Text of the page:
Video

Video Treasure Hunters Seek 'Hidden Treasure' in Central Kenya

Could a cave in a small village in central Kenya be the site of buried treasure? A rumor of riches, left behind by colonialists, has some residents dreaming of wealth, while others see it as a dangerous hoax. VOA's Gabe Joselow has the story.
Video

Video Iran's Rouhani Skeptical on Syria Strikes

Iranian President Hassan Rouhani expressed skepticism Friday that U.S.-led airstrikes in Iraq and Syria could crush Islamic State militants. From New York, VOA’s Margaret Besheer reports the president was also hopeful that questions about Iran’s nuclear program could be resolved soon.
Video

Video US House Speaker: Congress Should Debate Authorization Against IS

As wave after wave of U.S. airstrikes target Islamic State militants, the speaker of the Republican-controlled House of Representatives says he would be willing to call Congress back into session to debate a formal, broad authorization for the use of military force. VOA’s Michael Bowman reports from Washington, where legislators left town 10 days ago for a seven-week recess.
Video

Video Ebola Patients Find No Treatment at Sierra Leone Holding Center

At a holding facility in Makeni, central Sierra Leone, dozens of sick people sit on the floor in an empty university building. They wait in filthy conditions. It's a 16-hour drive by ambulance to Kailahun Ebola treatment center. Adam Bailes was there and reports on what he says are some of the worst situations he has seen since the beginning of this Ebola outbreak. And he says it appears case numbers may already be far worse than authorities acknowledge.
Video

Video Identifying Bodies Found in Texas Border Region

Thousands of immigrants have died after crossing the border from Mexico into remote areas of the southwestern United States in recent years. Local officials in south Texas alone have found hundreds of unidentified bodies and buried them in mass graves in local cemeteries. Now an anthropologist and her students at Baylor University have been exhuming bodies and looking for clues to identify them. VOA’s Greg Flakus has more from Waco, Texas.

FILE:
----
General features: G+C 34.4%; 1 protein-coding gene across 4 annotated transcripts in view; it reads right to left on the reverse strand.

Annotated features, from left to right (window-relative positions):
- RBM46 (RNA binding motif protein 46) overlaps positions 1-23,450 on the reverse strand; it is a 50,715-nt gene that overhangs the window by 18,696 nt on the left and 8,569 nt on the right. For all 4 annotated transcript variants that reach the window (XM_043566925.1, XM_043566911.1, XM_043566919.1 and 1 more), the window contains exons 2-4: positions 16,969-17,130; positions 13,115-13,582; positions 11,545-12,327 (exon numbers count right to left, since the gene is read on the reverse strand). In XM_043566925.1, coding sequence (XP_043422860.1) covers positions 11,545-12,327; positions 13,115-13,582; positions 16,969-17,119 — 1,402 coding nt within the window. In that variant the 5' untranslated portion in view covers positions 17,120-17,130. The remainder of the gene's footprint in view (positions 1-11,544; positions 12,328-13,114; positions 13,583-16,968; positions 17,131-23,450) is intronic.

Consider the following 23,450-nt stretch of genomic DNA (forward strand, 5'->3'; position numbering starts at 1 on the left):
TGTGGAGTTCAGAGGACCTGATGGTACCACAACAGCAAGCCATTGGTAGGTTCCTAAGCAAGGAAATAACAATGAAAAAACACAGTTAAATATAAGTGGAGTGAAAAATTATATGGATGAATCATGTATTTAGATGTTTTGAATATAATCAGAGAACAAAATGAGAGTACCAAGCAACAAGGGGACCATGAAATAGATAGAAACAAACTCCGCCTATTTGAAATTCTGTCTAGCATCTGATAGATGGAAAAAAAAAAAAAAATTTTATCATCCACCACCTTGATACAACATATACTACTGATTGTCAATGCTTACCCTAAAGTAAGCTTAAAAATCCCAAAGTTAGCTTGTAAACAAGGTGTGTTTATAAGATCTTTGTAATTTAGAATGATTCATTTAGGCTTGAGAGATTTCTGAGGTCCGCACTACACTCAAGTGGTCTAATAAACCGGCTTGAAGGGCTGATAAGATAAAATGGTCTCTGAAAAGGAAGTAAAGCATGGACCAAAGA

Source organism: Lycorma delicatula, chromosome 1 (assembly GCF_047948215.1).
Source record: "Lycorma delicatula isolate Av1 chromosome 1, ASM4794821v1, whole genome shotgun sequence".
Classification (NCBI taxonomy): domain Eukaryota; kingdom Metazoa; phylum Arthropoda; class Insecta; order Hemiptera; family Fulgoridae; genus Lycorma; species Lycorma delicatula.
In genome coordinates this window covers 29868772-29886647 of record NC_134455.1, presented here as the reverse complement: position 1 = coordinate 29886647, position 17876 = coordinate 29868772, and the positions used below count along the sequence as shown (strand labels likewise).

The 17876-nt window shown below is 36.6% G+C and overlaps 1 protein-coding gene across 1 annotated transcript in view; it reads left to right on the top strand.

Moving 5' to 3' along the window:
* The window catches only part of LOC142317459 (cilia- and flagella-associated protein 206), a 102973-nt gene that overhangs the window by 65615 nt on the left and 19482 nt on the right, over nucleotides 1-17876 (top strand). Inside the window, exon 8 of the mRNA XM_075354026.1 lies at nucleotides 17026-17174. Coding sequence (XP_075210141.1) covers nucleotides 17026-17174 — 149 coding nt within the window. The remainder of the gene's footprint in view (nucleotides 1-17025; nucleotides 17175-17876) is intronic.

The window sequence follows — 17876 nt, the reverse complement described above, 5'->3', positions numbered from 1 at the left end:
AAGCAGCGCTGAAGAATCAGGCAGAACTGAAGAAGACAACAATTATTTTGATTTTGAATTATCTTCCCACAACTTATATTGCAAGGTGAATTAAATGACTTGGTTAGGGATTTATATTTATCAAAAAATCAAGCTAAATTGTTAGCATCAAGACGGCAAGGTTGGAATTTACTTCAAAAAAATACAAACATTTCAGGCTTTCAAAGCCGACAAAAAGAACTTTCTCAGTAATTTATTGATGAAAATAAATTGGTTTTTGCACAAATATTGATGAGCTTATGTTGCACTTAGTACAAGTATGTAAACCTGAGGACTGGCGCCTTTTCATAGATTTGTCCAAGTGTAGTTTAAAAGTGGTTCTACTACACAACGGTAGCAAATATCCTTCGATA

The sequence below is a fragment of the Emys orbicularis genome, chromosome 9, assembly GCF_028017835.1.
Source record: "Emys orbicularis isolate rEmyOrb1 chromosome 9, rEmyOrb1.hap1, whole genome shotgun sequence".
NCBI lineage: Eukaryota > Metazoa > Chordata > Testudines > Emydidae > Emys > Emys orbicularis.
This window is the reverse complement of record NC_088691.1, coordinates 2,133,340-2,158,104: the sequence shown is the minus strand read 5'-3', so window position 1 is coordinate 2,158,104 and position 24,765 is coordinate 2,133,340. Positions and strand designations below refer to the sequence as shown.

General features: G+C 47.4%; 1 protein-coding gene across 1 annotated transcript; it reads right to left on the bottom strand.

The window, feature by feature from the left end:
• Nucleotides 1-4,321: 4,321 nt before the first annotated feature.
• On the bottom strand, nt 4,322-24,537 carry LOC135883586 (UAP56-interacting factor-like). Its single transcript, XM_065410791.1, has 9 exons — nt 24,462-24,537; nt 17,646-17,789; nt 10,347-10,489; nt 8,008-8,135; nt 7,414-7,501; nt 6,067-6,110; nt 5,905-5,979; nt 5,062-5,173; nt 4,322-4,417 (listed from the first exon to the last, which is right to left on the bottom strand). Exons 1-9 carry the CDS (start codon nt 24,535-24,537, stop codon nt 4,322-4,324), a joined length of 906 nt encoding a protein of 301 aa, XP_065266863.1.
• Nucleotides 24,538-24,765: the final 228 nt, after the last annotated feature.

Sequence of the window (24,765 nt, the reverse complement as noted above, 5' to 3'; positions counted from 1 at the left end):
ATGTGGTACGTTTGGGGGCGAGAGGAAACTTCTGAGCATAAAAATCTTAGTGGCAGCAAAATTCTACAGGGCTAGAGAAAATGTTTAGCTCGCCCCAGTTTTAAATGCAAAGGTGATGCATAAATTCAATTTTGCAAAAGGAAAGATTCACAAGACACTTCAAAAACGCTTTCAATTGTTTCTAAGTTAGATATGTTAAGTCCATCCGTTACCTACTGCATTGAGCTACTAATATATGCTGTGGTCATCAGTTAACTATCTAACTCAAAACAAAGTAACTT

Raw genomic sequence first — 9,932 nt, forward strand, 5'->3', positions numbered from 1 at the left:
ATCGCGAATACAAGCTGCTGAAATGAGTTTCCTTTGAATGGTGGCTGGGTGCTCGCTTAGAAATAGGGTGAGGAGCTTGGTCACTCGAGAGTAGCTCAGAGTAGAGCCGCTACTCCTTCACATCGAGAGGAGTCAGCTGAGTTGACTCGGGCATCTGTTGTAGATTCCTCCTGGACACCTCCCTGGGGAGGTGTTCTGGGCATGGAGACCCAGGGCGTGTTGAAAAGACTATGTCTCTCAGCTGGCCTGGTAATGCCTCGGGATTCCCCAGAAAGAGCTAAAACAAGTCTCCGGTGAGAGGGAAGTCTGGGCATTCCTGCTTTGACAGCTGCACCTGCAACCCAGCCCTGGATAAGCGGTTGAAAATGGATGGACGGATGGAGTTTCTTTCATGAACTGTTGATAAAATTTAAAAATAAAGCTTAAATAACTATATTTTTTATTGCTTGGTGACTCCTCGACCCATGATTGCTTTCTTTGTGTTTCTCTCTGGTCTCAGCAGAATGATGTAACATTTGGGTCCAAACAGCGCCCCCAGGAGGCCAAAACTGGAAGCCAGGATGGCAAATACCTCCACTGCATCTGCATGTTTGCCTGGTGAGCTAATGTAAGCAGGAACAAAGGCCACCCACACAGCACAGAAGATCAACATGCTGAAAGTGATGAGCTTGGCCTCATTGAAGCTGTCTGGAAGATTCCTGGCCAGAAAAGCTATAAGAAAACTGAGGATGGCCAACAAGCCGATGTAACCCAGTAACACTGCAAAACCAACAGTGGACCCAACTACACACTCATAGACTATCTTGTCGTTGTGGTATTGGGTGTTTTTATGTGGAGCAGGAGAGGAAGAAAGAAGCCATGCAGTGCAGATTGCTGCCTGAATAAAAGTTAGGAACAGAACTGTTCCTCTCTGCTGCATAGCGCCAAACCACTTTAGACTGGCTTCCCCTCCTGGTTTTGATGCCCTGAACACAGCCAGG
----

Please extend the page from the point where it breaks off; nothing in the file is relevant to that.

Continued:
Video

Video Ebola Robs Liberians of Chance to Say Good-Bye to Loved Ones

In Liberia, where Ebola has killed more than 1,500 people, authorities have worked hard to convince people to allow specialized burial teams to take away dead bodies. But these safety measures, while necessary, make it hard for people to say good bye to their loved ones. VOA's Anne Look reports on the tragedy from Liberia.
Colonel Steve ‘Spiros’ Pisanos left Greece and came to the U.S. to learn to fly. He flew fighters for the Allies in World War II, narrowly escaping death multiple times.Colonel Steve ‘Spiros’ Pisanos left Greece and came to the U.S. to learn to fly. He flew fighters for the Allies in World War II, narrowly escaping death multiple times.

AppleAndroid